What do millennials want? You know, besides things like more in-person collaboration?
It's not an easy question to answer. But millennials are the up-and-coming buying generation for marketers, of course. They are the smartphone-loving, screen-touching, head-buried-in-screens, tweeting generation. And knowing what they want could make the difference between profit and loss.
One Millennial's Buying Journey
What do they want? Let's ask. CMSWire asked Dante Flori, a senior at Watertown High School in Massachusetts who played hockey for his school, how he would go about buying a new hockey stick.
Flori said he'd take two routes: search online via his smartphone for the particular brand he'd want (an Apx 2, for instance), read up on any reviews online, then take to Twitter to ask his friends.
"A laptop sometimes too," Flori said, "but our generation is glued to smartphones."
No More SEO?
SDL, a global customer experience company, went out and found a few hundred Dantes and asked itself. Some things we already know — like they average touching their smartphones 45 times a day.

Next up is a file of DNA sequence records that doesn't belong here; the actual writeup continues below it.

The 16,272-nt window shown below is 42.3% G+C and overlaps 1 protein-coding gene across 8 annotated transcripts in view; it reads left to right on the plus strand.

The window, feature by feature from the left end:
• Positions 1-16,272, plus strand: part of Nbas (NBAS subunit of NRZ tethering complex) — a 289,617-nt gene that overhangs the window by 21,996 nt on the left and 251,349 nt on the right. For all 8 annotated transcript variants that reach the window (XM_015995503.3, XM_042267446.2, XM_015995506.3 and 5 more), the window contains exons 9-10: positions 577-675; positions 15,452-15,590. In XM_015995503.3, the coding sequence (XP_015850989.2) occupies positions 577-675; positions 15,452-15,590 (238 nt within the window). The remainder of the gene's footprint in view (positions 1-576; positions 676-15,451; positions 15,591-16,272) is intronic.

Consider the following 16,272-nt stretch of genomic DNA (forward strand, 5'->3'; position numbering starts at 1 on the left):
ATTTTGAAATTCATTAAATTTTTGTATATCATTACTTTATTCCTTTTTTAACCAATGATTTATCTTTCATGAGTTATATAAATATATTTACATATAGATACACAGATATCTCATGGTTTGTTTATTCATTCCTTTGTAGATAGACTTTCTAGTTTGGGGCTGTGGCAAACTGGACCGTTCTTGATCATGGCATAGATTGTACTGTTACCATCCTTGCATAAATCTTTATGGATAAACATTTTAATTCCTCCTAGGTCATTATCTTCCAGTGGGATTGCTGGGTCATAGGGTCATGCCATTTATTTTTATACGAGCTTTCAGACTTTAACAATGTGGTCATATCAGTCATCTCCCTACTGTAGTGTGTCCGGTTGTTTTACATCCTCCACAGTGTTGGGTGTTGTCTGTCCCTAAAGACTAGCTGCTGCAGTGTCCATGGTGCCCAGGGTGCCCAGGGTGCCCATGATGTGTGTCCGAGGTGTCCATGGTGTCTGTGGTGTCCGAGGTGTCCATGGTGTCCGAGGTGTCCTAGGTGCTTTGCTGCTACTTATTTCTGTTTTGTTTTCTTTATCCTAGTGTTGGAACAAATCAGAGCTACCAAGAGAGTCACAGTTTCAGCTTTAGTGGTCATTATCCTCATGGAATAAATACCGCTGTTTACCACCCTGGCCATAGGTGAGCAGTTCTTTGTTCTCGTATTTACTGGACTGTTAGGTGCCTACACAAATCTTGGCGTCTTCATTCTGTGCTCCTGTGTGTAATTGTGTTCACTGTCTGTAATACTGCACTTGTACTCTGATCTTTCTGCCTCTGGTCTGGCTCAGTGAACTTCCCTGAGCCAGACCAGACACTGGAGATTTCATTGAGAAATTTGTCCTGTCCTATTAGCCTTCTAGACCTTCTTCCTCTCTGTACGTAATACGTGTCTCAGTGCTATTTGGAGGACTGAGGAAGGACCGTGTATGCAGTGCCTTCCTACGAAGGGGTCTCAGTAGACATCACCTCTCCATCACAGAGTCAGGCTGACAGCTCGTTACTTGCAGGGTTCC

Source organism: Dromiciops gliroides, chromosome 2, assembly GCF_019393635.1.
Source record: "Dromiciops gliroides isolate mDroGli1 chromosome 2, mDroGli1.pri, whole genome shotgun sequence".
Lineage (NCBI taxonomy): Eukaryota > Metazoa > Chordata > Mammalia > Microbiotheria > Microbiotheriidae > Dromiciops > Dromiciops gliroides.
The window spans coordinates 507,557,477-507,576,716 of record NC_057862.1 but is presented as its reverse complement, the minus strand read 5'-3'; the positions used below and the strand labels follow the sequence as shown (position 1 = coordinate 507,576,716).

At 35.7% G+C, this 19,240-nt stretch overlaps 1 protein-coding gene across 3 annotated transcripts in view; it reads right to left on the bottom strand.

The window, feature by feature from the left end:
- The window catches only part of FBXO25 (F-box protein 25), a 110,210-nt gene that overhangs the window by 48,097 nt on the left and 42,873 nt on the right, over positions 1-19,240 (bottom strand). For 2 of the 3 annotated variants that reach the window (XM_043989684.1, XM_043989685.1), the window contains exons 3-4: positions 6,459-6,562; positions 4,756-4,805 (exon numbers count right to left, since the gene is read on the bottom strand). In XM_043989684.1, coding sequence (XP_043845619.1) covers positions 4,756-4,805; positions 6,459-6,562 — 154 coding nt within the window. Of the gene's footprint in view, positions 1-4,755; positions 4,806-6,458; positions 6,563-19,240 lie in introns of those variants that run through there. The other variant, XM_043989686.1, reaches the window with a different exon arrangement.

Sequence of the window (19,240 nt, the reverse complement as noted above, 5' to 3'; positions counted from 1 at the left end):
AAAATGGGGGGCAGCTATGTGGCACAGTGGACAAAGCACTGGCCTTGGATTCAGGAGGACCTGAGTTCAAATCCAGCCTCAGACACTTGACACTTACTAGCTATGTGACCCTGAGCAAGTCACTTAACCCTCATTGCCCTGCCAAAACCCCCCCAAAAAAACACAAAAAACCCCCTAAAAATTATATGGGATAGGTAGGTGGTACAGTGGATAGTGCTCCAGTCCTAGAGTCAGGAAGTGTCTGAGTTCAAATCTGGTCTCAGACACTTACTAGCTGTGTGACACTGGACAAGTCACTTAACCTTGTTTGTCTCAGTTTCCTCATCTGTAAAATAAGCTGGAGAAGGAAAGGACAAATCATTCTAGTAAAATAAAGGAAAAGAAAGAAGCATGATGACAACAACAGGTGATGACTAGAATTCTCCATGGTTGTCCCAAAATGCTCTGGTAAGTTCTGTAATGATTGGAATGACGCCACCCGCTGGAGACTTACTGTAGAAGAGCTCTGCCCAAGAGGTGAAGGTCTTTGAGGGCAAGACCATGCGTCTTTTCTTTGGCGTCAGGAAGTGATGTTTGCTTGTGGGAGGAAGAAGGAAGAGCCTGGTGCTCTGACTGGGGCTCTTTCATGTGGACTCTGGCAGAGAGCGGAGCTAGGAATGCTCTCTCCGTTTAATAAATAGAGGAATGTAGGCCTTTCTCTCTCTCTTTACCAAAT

But other findings will surely rattle marketers a bit. For instance, search engines are not Millennials' preferred mode of finding information. In the age of SEO and Web presence being significant factors for marketers, that has to be worrisome.
"That changes a lot of traditional marketing strategies like email campaigns and looking at things like SEO," said Paige O’Neill, chief marketing officer of SDL. "It's going to have to mean a lot of changes on the marketing side."
Obviously, not all Millennials are abandoning search. Hockey player teen Flori back in Watertown, Mass., would certainly be up for some time inside the Google search box (just not the penalty box, of course). But they may be jumping the search ship soon.
SDL's Five Truths
SDL's study on 300 Millennials in North America is part of a larger look for SDL called “Five Truths for Future Marketers,” a series that will share millennial preferences and behaviors, and recommends best practices for evolving marketing to connect with the next generation of customers.
The first conclusion is that "campaigns are extinct."
"Campaigns are extinct in their traditional form," O'Neill said. "They are no longer going to be successful in this landscape."
Further, Millennials want marketers to know them, speak to them as if they know their needs, and they also get a lot accomplished through social networks, SDL learned.
"They’re getting information from social networks," O'Neill said. "Email is really their last choice of communication."